I am getting away from the point, but anyways…we get the name of a doctor that is conveniently near one of my schools, and we go in almost before it closes. The doctor isn’t annoyed in the least bit. He’s more than willing to help me. He efficiently diagnoses my condition and gets an x-ray to confirm it. He then lays out the cost of each visit for me and directs me to the head of physical therapy to set up a reoccurring appointment for physical therapy once a week. So, here I will give a basic breakdown of what one visit could cost. Mind you, prolotherapy injections vary in price depending on the location, but I want to give you an idea of just how much money I am saving by doing this.


Consultation Fee: $3.00 (That’s not a typo).

X-Ray: $2.50 (Again, that’s not a typo either).

First Physical Therapy Session (Rolfing Technique): $90.26

UV Light Stimulation: Included in PT cost

Electrical Stimulation Therapy: Included in PT Cost


United States:

Consultation Fee: $150 and up

X-Ray: (Without Insurance) $100 – $1000; (With Insurance) $260 – $460

Physical Therapy (Rolfing Technique): $80 – $120

UV Light Stimulation: $25 – $100

Electrical Stimulation Therapy: $132

So, as you can see, the numbers speak for themselves. Even if you cannot get a working visa here, you could come into Korea on a tourist visa and get three months of care for a huge fraction of the cost that it would be in the United States, even without insurance! Later in the week, I will recount my first injection and what to expect as well as some tib bits on my physical therapy. (It is SUPER PAINFUL but worth it.)

Off to Canada (They Go)

Steven and I lived with my sister-in-law and her children for about a year and a half. The circumstances of how we came to live together isn’t fodder for a public forum and pertains to her family; however, we lived together, and it was both good and bad. What I take from the experience is a closeness to family that I haven’t been able to feel in a long time considering that my blood relatives are half a world away. I feel so grateful to have been a part of their family and their life, and we learned so much from each other.

So…on Friday, my sister-in-law, her son and her daughter will leave Korea and make the trek to Canada. They plan to settle in Newfoundland. We knew this was coming, but time sort of crept up on us and now we are on the almost eve of their departure. We are making last minute plans to meet together and transferring her car into my name. The kids and she came over today to try to set up car insurance, but that is so difficult here, even for her. I watched the kids play with Ace our dog. The little thing loves them so much, and he whined for twenty minutes after they left.

I will miss Heechan and Yesan. I am not sure if I can ever have children of my own (that may take a possible miracle), but to be a part of their lives has been a privilege. I watched their mom move down here with us; get a job; and provide for them all the while depending on us (mostly Steven) to help with school and taking them places, but she mostly did it on her own without much help from us, and I think to myself that it is so hard for a single mom. How do they do it? God only knows. Hats off to moms both single and married. You’re rock stars in my book. I look at you from afar with a tinge of envy.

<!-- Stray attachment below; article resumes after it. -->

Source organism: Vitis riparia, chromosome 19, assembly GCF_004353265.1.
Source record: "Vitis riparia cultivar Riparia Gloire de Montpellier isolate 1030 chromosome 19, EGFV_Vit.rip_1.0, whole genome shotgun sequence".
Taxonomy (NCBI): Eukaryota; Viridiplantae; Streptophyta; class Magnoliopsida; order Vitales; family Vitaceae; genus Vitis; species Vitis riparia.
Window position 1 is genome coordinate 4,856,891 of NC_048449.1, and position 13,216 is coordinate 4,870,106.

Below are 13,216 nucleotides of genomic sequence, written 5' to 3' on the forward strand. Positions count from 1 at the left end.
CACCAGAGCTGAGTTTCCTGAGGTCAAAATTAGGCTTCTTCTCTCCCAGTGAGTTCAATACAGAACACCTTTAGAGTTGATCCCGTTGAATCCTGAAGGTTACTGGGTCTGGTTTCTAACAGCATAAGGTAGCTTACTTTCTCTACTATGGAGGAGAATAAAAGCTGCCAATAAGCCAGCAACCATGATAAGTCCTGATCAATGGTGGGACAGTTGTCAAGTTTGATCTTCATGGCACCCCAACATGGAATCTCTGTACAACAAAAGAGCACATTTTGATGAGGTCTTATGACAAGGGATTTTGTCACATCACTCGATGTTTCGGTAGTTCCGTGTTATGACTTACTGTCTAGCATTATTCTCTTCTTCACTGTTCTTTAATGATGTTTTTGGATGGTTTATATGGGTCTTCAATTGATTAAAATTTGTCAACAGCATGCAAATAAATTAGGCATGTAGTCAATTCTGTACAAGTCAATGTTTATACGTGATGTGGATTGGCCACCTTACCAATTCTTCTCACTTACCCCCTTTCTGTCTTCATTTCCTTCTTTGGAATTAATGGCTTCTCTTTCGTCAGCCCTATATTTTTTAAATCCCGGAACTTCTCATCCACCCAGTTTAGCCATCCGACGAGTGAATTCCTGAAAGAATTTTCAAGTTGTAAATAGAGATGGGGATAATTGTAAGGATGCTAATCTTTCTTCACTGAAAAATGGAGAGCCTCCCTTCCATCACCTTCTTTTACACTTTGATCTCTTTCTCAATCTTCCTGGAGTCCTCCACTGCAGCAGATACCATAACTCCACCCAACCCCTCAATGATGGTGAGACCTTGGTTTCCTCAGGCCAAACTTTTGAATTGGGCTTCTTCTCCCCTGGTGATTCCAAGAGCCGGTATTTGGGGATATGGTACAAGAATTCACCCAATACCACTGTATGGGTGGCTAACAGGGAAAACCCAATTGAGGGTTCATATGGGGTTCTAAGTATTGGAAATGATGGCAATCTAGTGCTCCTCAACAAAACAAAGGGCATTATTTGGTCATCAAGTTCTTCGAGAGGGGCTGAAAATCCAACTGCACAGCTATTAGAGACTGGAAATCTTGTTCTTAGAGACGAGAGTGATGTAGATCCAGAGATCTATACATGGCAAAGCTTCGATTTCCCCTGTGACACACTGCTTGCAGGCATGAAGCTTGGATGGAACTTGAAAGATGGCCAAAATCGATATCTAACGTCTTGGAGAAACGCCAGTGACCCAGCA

What I got out of all of this was a bigger family. (To be accepted by Steven’s family as I have has been really nice and less stressful than many of the stories I hear of in-laws from hell.) Steven’s sister and the kids will be half a world away also, but they are there, present. I learned so much about how to cook Korean food and about Korean culture from living all together with them. Of course I have lived here for six years, but it’s so different once you become integrated and married into a family here, and it isn’t terribly easy to merge two different cultures together in a marriage. She and I figured out our own way to communicate, and in a way, she was my ally and has greatly helped me understand my husband. (They have been almost inseparable since childhood.)

It has hit me in waves…the finality of things. Tonight, I cried because I won’t be able to see them off at the airport on Friday, but I hope that they can only know how much they do mean to me. Through the peaks and the valleys, we had a merging of West meets East, and it was a wonderful thing. I taught her how to make cobbler. She taught me how to make seaweed soup among so many other things. When I was feeling sick, she treated me with an ancient remedy to alleviate nausea.

In some coming blog posts, I hope to share some of our past experiences. I met the kids when they were around three or four, and now one will be in second grade, and the other will be in third grade when they get to Canada. I can only wish them the best. They are frantically packing, and tomorrow night I, Steven’s brother, Steven’s father, my other sister-in-law and baby niece will have a party to wish them the best for this next chapter of their lives.